Paul Ryan Says His Controversial Comments About Inner-City Poor Were “Inarticulate”
“After reading the transcript of yesterday morning’s interview, it is clear that I was inarticulate about the point I was trying to make,” Ryan says.
Wisconsin Republican Rep. Paul Ryan sought Thursday to tamp down controversy surrounding recent comments he made about inner-city poverty.
On Bill Bennett’s Morning in America radio show Wednesday, Ryan lamented a “tailspin of culture, in our inner cities in particular, of men not working and just generations of men not even thinking about working or learning the value and the culture of work.”
The remark, which was first reported by the liberal site ThinkProgress, drew fire from critics who argued urban poverty couldn’t be dismissed as merely a cultural issue, while some complained that the remarks were racially loaded.
In a statement sent to reporters Thursday, Ryan said the comment was “inarticulate” and went on to make the case that multigenerational poverty has been the result of society’s decision to “isolate or quarantine the poor.”
Ryan’s full statement is below:
“After reading the transcript of yesterday morning’s interview, it is clear that I was inarticulate about the point I was trying to make. I was not implicating the culture of one community—but of society as a whole. We have allowed our society to isolate or quarantine the poor rather than integrate people into our communities. The predictable result has been multi-generational poverty and little opportunity. I also believe the government’s response has inadvertently created a poverty trap that builds barriers to work. A stable, good-paying job is the best bridge out of poverty. “The broader point I was trying to make is that we cannot settle for this status quo and that government and families have to do more and rethink our approach to fighting poverty. I have witnessed amazing people fighting against great odds with impressive success in poor communities. We can learn so much from them, and that is where this conversation should begin.”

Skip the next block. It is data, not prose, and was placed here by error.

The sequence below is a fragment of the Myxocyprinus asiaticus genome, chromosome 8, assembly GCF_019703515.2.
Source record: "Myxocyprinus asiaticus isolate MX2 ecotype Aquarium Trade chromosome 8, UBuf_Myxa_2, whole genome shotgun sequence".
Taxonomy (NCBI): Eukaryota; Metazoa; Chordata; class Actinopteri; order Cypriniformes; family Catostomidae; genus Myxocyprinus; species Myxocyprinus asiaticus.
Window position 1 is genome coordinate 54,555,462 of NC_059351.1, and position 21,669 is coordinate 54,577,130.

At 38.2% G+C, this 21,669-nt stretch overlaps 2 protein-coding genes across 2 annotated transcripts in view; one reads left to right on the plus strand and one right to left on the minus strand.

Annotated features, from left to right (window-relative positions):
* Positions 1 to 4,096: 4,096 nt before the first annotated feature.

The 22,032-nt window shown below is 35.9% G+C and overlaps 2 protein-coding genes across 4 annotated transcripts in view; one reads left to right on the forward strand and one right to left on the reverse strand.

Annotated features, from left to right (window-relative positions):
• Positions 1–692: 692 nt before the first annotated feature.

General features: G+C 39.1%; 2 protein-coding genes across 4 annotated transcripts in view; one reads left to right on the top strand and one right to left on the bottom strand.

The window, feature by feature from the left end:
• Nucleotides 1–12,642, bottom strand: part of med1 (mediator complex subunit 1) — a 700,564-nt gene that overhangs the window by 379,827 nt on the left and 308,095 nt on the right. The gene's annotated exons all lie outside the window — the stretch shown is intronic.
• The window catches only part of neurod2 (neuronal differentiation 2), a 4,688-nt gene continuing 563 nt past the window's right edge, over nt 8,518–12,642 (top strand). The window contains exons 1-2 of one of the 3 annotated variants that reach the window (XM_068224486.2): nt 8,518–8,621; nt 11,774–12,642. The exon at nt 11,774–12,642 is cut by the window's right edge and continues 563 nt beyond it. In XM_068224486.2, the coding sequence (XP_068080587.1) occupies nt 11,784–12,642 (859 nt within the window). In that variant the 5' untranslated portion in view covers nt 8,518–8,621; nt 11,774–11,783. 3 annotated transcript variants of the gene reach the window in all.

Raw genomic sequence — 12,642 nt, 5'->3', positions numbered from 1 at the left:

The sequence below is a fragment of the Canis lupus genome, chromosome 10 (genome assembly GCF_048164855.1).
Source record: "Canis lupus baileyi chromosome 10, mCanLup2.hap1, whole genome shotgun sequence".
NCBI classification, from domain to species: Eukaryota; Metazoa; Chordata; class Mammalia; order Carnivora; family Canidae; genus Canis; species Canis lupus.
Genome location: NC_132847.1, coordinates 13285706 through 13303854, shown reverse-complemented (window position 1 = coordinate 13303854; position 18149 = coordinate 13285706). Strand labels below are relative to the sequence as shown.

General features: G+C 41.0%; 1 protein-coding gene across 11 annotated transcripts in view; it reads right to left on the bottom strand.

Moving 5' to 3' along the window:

Ryan has spent much of the past year and a half traveling the country and meeting with community advocates for the poor, and plans to release new policy proposals this spring aimed at at addressing poverty.